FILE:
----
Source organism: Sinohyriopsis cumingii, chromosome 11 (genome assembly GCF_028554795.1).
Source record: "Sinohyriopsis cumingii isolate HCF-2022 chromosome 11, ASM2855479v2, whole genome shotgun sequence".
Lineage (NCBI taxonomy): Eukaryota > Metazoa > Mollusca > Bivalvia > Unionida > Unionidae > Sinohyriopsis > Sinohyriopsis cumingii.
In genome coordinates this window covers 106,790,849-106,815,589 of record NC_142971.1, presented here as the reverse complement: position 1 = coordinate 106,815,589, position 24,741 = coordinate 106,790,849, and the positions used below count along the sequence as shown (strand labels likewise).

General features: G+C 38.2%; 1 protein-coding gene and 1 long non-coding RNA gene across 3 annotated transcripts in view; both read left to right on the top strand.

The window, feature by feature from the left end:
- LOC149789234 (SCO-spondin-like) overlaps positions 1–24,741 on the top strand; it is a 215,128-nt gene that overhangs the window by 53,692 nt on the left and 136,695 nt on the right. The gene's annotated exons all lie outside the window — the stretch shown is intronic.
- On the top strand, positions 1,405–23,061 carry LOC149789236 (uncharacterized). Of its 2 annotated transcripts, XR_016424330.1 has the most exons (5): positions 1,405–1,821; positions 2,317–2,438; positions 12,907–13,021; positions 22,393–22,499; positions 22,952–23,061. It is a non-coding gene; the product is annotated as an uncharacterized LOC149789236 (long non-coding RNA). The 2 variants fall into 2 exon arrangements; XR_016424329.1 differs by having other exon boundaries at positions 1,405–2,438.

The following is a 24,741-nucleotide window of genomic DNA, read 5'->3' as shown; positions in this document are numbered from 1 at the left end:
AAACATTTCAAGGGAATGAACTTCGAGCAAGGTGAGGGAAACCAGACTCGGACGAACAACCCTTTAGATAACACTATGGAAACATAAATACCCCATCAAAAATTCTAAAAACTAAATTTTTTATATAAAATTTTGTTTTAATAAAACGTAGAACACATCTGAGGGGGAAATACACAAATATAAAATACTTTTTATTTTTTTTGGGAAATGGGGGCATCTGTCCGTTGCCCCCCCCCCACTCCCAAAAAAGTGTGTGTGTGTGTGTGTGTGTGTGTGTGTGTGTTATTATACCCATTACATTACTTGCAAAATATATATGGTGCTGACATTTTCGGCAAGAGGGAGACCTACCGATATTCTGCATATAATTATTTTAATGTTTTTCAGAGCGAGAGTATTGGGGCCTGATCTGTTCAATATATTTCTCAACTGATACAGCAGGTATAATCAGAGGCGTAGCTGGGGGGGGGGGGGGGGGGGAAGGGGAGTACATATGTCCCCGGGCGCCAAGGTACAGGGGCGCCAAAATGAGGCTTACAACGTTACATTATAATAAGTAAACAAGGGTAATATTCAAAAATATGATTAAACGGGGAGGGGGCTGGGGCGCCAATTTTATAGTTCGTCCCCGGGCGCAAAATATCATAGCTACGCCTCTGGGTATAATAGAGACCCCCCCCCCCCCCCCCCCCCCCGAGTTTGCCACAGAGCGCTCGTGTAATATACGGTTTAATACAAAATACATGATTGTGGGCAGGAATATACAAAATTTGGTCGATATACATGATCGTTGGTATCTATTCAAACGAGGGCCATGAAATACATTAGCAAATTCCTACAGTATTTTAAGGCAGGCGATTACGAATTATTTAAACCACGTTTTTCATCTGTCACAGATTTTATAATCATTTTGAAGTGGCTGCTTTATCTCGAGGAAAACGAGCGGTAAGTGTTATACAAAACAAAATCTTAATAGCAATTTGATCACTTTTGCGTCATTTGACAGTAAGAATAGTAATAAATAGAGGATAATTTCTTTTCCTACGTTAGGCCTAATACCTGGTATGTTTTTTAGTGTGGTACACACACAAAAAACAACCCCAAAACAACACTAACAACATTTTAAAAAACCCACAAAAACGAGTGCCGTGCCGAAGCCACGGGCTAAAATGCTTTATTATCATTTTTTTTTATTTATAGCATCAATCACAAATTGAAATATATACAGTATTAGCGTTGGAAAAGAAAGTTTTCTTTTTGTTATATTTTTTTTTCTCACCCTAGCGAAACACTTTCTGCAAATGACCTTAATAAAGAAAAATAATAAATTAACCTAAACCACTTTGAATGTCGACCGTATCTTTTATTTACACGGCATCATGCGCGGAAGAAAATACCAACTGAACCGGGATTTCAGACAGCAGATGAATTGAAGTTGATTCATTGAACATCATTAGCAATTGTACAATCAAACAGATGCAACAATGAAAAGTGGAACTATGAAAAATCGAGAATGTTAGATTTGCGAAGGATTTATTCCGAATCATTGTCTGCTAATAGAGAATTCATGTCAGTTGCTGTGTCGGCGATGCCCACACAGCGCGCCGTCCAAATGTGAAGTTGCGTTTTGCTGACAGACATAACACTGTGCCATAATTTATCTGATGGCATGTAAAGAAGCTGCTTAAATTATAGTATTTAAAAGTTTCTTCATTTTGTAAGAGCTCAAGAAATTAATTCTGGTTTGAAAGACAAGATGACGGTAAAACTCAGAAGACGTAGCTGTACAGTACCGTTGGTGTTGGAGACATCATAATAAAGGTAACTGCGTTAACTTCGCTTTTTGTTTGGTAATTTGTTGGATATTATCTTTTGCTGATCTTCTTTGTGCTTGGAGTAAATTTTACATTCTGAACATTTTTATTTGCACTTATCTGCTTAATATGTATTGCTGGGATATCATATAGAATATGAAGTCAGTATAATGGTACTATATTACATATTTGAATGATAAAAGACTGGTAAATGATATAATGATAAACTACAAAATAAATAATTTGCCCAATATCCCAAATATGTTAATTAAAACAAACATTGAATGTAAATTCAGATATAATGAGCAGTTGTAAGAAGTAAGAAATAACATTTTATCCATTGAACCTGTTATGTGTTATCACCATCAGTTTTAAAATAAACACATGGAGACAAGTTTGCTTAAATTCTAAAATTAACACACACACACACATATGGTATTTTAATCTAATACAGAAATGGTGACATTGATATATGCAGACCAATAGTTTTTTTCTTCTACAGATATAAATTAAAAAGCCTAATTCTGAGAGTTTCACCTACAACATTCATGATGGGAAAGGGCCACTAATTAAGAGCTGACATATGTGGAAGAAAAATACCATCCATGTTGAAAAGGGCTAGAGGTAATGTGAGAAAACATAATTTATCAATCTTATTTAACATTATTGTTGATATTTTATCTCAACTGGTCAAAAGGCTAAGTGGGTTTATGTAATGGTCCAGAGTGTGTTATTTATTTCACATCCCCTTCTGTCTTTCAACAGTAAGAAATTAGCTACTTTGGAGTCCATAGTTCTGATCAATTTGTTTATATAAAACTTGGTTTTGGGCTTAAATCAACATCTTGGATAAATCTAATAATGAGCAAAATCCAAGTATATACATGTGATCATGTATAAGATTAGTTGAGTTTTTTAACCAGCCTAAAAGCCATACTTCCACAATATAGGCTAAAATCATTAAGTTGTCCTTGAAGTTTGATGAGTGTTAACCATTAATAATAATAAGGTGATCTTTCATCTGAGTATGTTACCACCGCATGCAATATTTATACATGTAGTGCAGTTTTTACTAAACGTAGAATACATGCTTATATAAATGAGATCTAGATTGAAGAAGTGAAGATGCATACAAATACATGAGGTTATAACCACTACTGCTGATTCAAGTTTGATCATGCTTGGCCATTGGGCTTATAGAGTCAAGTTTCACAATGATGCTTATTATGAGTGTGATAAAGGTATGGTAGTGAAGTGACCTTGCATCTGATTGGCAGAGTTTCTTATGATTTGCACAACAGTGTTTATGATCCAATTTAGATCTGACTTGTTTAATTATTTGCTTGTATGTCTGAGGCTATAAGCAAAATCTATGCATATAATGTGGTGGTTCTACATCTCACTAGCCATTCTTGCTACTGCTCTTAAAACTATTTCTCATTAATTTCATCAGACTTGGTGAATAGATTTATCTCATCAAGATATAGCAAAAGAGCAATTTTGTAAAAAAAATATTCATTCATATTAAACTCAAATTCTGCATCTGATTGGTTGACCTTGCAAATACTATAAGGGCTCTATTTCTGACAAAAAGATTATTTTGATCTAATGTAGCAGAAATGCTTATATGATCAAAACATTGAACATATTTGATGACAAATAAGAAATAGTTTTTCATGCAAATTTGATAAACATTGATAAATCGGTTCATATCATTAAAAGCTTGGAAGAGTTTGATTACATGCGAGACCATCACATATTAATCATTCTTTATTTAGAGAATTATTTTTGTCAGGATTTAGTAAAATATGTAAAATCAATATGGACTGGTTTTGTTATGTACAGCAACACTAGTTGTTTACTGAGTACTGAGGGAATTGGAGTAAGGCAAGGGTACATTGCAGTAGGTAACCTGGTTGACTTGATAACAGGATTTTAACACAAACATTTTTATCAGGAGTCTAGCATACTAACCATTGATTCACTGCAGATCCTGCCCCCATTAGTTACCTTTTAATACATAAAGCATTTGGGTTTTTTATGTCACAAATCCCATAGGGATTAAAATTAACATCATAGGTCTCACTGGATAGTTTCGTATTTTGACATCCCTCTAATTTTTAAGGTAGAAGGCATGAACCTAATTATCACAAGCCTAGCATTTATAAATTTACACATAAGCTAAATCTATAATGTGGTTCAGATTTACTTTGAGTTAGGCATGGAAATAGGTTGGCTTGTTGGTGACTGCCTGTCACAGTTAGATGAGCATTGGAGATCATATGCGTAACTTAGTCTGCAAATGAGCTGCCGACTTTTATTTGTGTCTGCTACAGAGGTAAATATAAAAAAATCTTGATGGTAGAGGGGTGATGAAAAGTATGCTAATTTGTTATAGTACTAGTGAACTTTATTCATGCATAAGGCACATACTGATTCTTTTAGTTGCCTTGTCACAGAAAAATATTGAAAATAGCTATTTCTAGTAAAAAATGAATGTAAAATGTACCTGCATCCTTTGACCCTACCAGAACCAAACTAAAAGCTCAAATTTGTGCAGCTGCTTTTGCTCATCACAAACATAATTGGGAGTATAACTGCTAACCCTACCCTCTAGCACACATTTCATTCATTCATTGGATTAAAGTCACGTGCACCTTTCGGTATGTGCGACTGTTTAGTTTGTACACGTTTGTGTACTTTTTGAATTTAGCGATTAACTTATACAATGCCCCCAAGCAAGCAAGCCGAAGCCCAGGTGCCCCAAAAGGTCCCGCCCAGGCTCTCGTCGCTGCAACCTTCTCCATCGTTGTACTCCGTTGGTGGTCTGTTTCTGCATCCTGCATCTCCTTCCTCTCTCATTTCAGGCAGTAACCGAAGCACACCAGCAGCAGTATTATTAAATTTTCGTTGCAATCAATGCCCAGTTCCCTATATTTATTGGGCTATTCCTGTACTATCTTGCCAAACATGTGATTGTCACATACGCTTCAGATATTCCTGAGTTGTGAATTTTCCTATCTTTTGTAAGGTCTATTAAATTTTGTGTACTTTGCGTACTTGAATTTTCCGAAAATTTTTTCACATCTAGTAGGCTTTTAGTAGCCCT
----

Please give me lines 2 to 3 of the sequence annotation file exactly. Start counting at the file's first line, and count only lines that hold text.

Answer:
Source record: "Sinohyriopsis cumingii isolate HCF-2022 chromosome 11, ASM2855479v2, whole genome shotgun sequence".
Lineage (NCBI taxonomy): Eukaryota > Metazoa > Mollusca > Bivalvia > Unionida > Unionidae > Sinohyriopsis > Sinohyriopsis cumingii.